Tag Archives: RealPlayer

Out Firefoxed

A few days ago, videos stopped playing nicely on one of the computers we use here at The World Headquarters.

Image representing Firefox as depicted in Crun...

Image via CrunchBase

It happened right after a Firefox update. Now, while it’s not a computer (or browser) I use very often, other team members use it regularly and they need to watch videos from time to time. I spent the better part of an hour diagnosing the problem (since I’m the I.T. guy around here) and after reading a lot of web postings in which Mozilla blamed Adobe (it’s a Flash problem), and vice-versa (it’s fine on other browsers) and where they both blamed Real Player, I’d had enough. I had spent several more hours updating video drivers, uninstalling and reinstalling components, tweaking settings, rolling back to old versions, and wading through the general snark that’s around the various support sites that mention this issue. No, it’s not resolved, but it’s not an issue any more. I installed Chrome on the damn thing and that is that.

So here’s the broader business point.  According to Adobe’s site, the issue is fixed.  Mozilla says the same since they give you a few workarounds.  How can I sum that up politely?  Hogwash?  A load of crap?  Who are you going to believe – me or your lying eyes?  The very last thing we as businesspeople want is for our installed base (customers to you non-tech types) to migrate to an alternate solution (blow us off for a competitor, in English).  I’ve been using Firefox since the early days.  I’m now gone forever, and I understand I’m not alone.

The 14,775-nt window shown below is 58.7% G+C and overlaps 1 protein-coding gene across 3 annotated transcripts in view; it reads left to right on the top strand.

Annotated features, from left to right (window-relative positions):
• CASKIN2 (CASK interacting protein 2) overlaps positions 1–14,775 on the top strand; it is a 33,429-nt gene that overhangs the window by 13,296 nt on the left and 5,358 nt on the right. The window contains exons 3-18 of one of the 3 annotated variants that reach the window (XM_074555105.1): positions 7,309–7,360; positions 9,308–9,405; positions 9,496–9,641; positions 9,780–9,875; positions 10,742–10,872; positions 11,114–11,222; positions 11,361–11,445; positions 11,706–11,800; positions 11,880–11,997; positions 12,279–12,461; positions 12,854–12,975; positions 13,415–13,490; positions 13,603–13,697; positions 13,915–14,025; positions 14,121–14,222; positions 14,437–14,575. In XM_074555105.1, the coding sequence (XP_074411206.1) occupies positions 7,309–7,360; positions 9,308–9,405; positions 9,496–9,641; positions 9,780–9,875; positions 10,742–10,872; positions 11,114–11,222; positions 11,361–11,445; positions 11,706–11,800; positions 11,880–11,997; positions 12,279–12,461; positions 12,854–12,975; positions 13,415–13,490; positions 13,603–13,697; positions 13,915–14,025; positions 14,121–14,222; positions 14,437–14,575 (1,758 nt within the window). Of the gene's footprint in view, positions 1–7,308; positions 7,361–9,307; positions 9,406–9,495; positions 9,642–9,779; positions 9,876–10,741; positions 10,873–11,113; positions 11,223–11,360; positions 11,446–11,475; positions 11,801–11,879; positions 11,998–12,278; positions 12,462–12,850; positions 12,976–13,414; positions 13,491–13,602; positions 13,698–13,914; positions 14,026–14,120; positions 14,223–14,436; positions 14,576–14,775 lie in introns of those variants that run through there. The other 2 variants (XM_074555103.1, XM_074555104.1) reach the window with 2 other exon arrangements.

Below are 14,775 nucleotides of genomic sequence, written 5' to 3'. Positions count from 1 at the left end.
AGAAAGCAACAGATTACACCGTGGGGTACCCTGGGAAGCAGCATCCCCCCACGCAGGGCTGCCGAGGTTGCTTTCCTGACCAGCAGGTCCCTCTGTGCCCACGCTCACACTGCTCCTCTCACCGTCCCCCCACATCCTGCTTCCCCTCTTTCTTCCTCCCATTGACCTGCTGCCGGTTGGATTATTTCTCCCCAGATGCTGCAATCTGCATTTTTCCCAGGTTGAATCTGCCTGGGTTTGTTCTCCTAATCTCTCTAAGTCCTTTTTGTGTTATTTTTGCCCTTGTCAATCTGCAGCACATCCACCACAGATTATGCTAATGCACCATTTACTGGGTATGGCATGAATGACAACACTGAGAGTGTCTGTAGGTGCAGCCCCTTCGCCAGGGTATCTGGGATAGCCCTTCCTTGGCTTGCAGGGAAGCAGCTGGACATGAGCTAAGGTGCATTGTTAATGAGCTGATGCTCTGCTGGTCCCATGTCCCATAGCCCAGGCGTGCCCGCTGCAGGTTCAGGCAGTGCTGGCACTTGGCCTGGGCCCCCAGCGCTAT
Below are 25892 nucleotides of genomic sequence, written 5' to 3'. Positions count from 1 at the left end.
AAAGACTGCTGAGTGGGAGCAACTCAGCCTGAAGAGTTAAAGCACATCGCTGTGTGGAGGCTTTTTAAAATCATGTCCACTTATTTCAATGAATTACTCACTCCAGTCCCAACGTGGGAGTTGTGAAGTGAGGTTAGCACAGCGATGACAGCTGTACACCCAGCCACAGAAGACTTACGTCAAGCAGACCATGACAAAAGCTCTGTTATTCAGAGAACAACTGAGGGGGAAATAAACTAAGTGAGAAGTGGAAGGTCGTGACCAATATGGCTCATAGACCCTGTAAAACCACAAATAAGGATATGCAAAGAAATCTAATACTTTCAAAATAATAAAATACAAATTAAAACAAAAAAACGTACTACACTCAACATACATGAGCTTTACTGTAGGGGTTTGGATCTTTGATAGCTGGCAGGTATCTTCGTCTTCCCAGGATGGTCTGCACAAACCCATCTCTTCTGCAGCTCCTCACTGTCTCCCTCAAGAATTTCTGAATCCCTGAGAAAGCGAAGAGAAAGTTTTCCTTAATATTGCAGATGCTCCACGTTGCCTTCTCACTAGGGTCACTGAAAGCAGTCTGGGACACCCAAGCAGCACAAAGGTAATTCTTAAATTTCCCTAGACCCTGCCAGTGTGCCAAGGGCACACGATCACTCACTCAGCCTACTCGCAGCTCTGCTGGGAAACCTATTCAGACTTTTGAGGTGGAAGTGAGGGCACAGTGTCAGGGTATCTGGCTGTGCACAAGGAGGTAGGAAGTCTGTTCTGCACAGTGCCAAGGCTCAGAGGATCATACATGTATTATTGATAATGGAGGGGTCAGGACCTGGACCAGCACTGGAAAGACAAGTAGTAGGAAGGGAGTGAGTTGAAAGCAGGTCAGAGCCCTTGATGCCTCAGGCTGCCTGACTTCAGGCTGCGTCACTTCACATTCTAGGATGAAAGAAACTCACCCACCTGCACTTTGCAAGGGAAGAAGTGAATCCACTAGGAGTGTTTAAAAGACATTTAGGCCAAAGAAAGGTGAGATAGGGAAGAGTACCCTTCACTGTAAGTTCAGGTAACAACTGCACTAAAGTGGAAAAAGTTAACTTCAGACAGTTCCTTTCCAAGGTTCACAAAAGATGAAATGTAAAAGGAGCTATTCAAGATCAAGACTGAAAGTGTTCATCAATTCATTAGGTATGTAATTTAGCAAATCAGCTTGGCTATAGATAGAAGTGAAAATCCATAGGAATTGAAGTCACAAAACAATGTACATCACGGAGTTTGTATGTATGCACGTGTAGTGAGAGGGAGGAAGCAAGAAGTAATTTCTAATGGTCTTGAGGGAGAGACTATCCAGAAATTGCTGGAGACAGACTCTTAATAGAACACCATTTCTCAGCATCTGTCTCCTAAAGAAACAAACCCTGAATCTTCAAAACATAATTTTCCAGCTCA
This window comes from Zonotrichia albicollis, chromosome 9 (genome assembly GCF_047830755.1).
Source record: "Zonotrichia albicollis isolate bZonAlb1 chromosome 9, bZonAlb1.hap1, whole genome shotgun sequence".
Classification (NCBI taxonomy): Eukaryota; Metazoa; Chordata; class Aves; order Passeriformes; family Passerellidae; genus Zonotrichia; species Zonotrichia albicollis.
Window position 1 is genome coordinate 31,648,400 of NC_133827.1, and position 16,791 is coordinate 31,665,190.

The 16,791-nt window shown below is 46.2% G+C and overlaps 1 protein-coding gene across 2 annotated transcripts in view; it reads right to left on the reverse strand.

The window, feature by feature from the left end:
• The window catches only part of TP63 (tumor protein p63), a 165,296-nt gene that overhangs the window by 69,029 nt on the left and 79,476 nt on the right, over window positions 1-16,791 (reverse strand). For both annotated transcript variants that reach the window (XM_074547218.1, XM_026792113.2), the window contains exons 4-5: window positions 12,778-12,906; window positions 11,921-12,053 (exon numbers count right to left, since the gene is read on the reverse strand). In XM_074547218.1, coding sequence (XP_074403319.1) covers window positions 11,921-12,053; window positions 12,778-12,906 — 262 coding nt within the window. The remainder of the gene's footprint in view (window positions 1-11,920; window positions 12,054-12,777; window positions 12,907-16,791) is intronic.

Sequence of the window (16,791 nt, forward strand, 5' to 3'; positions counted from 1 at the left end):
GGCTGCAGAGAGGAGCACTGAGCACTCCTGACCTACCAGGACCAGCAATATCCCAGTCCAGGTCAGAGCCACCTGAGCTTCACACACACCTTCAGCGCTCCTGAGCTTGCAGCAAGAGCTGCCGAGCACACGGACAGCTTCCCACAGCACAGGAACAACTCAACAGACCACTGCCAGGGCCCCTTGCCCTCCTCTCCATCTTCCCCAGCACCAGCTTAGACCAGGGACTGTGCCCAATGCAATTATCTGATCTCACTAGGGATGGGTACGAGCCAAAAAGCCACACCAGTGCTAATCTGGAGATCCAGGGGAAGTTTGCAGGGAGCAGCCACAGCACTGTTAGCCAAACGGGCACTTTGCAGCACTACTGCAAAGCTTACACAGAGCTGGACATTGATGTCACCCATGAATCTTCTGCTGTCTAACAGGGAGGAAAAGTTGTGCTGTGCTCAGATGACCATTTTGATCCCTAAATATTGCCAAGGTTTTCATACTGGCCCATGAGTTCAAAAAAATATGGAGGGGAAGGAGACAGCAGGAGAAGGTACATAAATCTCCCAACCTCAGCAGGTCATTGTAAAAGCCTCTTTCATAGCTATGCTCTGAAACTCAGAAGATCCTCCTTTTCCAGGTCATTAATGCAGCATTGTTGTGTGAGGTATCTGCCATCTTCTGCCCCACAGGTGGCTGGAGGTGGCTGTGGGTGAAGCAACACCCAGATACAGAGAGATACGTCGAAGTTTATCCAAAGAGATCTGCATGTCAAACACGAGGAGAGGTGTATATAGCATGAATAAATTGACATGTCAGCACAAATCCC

How would I have handed it?  Transparently:  we have a problem, we don’t have a fix that works for sure so we’re suggesting you roll back to an earlier version – here’s the link as to how to do it.  I’d say it loudly and in as public a way as I could.  I certainly would NOT suggest users turn off high-end video acceleration (those cards are expensive), uninstall other software, disable virus protection (seriously?) or muck about in configuration files that are best left to people with Computer Science degrees.

Stuff happens.  It doesn’t go away when we deny it, minimize the issue, or suggest things we don’t know for sure will solve the problem.  The only thing that does go away are customers.  We’re happily watching video on another browser.  People have choices about most products.  Keep that in mind and work hard to earn their trust and business.  You’ll need it when the fan is turned on and something hits it.

Thoughts?

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Filed under digital media, Huh?, Reality checks